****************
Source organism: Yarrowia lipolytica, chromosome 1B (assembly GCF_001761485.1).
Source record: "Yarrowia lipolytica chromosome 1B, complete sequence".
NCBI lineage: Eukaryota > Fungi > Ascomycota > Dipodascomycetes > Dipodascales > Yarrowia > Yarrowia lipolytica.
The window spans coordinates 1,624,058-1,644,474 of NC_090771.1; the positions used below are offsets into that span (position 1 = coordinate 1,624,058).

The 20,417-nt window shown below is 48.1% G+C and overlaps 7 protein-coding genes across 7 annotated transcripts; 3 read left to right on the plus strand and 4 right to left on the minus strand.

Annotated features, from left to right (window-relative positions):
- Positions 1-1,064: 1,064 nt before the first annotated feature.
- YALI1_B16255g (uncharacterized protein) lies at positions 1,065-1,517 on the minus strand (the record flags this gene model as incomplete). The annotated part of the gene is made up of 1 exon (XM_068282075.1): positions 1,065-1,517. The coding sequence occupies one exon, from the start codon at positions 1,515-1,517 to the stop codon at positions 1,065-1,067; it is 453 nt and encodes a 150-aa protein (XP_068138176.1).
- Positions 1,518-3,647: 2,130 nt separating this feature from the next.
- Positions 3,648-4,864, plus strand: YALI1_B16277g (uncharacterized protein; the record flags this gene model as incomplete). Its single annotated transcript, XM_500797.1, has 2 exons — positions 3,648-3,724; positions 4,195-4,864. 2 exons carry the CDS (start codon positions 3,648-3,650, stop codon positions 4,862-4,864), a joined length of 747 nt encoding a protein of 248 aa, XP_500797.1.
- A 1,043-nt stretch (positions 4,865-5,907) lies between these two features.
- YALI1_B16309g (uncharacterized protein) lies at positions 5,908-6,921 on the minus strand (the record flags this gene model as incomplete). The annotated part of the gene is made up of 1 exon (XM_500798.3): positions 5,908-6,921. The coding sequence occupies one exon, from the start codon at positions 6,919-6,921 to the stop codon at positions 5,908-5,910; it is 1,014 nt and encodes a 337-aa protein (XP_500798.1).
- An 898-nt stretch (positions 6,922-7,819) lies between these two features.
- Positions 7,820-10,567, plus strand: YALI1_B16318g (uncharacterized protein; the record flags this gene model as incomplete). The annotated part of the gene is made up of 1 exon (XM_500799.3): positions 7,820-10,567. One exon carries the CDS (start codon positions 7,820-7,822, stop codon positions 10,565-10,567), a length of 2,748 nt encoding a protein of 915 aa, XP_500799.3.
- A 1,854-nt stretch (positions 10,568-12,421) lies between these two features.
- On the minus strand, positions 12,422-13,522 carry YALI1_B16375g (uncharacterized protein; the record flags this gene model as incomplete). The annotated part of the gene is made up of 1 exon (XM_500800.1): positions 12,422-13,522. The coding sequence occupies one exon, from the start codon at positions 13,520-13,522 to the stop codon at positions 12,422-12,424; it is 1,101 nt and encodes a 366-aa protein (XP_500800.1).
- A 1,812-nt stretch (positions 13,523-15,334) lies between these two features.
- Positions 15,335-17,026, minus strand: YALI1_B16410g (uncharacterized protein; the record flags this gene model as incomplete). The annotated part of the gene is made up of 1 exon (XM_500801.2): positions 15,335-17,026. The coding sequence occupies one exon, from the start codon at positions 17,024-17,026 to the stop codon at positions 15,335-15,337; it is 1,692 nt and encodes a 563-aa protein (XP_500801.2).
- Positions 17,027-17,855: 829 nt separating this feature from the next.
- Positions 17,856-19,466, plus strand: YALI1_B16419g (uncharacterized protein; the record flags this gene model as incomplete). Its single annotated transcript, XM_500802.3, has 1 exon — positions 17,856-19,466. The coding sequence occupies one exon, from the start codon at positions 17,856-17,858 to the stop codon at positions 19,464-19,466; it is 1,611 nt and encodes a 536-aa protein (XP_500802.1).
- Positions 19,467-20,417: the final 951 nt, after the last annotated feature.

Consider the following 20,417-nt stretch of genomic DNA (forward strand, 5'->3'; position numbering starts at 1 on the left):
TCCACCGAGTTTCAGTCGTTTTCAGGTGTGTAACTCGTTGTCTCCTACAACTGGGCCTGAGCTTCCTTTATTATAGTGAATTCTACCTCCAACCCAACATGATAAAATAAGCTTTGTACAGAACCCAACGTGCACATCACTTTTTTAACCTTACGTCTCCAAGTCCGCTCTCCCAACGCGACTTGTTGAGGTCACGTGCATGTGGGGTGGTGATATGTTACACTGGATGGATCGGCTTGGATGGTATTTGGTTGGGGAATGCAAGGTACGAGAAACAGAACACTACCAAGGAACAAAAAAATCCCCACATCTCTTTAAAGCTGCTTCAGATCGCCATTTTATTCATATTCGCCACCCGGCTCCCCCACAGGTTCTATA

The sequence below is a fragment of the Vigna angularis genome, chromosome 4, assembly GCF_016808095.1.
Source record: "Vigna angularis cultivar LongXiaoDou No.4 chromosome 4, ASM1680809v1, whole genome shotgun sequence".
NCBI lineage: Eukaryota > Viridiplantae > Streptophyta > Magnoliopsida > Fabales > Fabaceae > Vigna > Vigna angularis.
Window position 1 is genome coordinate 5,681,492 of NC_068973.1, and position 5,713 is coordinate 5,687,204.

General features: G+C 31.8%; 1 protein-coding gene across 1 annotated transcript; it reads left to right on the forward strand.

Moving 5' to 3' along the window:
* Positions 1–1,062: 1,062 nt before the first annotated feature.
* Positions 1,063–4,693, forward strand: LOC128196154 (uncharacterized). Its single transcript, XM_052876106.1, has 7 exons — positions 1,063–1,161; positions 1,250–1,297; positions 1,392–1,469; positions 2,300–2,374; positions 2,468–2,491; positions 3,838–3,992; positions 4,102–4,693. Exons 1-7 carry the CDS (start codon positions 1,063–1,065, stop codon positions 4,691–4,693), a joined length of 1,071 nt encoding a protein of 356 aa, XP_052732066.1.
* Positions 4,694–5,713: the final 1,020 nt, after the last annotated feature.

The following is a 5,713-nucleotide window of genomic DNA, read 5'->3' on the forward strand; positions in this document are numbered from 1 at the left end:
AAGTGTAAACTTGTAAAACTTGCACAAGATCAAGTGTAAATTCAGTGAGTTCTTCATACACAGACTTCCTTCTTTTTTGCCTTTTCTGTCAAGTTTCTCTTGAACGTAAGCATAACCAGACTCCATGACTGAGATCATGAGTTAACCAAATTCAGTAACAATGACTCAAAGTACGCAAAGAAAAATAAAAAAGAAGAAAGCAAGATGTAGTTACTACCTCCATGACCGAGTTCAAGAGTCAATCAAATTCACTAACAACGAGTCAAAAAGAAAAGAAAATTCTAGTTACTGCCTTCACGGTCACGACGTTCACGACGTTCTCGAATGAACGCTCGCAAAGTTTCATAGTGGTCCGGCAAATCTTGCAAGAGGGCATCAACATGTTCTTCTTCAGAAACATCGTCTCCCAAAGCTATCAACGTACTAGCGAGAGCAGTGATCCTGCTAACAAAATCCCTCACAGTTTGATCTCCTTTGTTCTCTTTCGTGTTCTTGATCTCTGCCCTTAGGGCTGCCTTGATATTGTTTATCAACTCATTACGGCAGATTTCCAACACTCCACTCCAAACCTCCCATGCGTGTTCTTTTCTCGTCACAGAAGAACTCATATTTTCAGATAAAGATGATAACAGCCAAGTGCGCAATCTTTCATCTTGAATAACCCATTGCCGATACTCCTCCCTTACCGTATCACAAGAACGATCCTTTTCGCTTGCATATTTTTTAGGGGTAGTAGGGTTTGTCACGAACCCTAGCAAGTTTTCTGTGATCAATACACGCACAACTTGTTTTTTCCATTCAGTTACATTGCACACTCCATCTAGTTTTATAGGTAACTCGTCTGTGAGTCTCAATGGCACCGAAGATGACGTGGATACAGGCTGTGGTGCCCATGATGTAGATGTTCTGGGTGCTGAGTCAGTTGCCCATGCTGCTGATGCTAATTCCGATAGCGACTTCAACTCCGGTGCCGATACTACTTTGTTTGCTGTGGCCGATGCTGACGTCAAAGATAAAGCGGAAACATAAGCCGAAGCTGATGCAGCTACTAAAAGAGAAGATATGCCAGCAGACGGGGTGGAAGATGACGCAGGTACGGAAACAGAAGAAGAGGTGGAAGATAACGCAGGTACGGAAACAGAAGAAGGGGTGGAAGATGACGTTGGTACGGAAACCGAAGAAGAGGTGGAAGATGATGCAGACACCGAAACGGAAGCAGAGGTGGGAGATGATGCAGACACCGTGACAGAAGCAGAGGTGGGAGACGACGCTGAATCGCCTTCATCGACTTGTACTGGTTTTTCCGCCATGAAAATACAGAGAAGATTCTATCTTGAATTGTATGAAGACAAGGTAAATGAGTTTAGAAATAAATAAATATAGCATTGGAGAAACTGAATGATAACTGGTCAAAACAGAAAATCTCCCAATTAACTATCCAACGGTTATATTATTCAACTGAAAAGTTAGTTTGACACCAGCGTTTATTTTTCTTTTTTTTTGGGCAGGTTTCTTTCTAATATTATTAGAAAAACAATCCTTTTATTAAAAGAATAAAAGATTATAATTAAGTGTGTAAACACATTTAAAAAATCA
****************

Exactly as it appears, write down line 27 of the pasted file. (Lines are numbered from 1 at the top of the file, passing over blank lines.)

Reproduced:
Window position 1 is genome coordinate 5,681,492 of NC_068973.1, and position 5,713 is coordinate 5,687,204.